When this newspaper called me in Africa and asked me to review the book I was a bit hesitant. How could anyone write anything but praise for such a brilliant sportsman, especially one who is down to earth and an amazing human Then I thought I would get ABD on issues that he might have omitted like other cricketers, issues of apartheid and its devastation on RSA sport, on Test cricket versus T20, on match fixing and other challenges that plague cricket. In today’s trying times— when it has taken the Supreme court to come down hard on the scandalous cricket fraternity of India — a cricket book that does not address the issues related to such a scourge is not the book to read. To get you to understand how tricky matters have become let me give you an example. After the court ruling that players’ associations should be involved in cricket administration in India, I got a call from a few Hyderabad cricketers to join a chat that would have Ranji players. I was hoping against hope that in the true spirit of the court ruling and certainly in the truest spirit of cricket that had of late taken a hit, ruined by cheats and thieves within our own fraternity, players now would unite to fight the corrupt.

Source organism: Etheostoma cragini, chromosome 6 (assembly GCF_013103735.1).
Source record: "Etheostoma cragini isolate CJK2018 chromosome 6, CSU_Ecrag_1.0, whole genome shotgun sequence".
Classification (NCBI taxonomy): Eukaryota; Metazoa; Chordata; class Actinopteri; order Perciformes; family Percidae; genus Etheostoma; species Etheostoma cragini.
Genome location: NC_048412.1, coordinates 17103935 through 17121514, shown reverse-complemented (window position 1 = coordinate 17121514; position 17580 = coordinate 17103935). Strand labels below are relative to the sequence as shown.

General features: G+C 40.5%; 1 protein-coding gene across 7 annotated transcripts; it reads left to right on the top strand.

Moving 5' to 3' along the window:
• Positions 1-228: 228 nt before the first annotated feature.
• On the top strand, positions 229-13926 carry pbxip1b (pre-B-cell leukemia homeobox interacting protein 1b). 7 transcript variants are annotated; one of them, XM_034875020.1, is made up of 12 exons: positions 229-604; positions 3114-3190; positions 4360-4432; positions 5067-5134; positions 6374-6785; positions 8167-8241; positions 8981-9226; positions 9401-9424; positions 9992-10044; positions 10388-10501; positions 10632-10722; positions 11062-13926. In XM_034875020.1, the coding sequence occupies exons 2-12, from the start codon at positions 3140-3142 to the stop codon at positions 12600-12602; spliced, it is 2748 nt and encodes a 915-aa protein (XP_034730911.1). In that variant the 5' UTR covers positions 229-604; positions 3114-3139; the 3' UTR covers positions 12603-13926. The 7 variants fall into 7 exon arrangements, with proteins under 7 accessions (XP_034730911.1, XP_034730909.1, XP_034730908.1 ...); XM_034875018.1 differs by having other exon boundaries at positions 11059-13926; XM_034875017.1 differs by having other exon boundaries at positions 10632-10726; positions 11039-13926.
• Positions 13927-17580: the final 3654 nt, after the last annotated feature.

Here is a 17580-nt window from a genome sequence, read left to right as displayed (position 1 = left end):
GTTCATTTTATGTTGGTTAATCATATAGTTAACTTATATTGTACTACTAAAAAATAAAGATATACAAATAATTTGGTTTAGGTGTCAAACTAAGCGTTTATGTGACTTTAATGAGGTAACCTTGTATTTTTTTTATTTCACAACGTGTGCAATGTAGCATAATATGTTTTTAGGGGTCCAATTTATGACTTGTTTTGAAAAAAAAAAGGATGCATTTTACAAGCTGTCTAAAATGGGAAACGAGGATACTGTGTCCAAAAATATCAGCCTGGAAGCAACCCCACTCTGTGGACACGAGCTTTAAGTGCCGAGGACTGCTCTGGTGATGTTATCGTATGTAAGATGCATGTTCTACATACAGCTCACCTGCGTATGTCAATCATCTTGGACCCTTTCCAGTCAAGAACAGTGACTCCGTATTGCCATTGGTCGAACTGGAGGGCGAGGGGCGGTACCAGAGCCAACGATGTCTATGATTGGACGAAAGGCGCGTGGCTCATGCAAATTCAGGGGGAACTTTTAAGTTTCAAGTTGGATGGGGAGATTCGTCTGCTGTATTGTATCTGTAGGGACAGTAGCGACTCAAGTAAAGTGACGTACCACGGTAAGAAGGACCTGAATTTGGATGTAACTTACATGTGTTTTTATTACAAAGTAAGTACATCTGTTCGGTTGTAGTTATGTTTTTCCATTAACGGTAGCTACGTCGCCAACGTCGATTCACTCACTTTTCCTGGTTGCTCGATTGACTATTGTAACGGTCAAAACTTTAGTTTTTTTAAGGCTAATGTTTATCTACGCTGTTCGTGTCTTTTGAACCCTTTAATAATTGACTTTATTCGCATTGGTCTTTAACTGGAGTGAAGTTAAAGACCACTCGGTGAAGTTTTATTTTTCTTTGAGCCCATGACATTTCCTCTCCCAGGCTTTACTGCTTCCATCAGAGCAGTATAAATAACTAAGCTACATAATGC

I started to post that players that have been chargesheeted for fraud should not be part of the system and we should all try and rid the system of the third-rate crooks that have sullied Hyderabad cricket. Every time that I posted anything of this nature a few numbers would silently exit the chat. I was sent feelers that such issues should be discussed privately and not on open platforms. Needless to state that I was disgusted with those who did not want to clean the system. I backed off.

Under such a trying and compromised situation ABD’s book is like a breath of fresh air. It is unafraid to discuss betting, match fixing and problems associated with a resurging South Africa fighting its way out of apartheid.

 

If only we had people like ABD in India we might not have needed the courts to dictate on how Indian cricket should be run. Sadly we don’t have such people and our cricket continues to suffer. Worse, some of our superstars have actually written autobiographies without even attempting to address the issues that plague cricket. That is why, quite apart from just being a splendid book on cricket and cricketers, ABD’s book is a must read for all those that need to understand that corruption in cricket has become a reality and it is time for people to take an aggressive stance against it. Further, the book also shows how humility and fame can exist together, something that our superstars have been unable to do. ABD’s autobiography must be read by for every aspiring and present-day cricketer as well as by cricketers who are trying their hand at administrating the game. This book proves to me that there is still hope for cricket.

 

Saad Bin Jung is a former international cricketer, writer, novelist, conservationist who runs camps and safaris in Africa

Location: Tanzania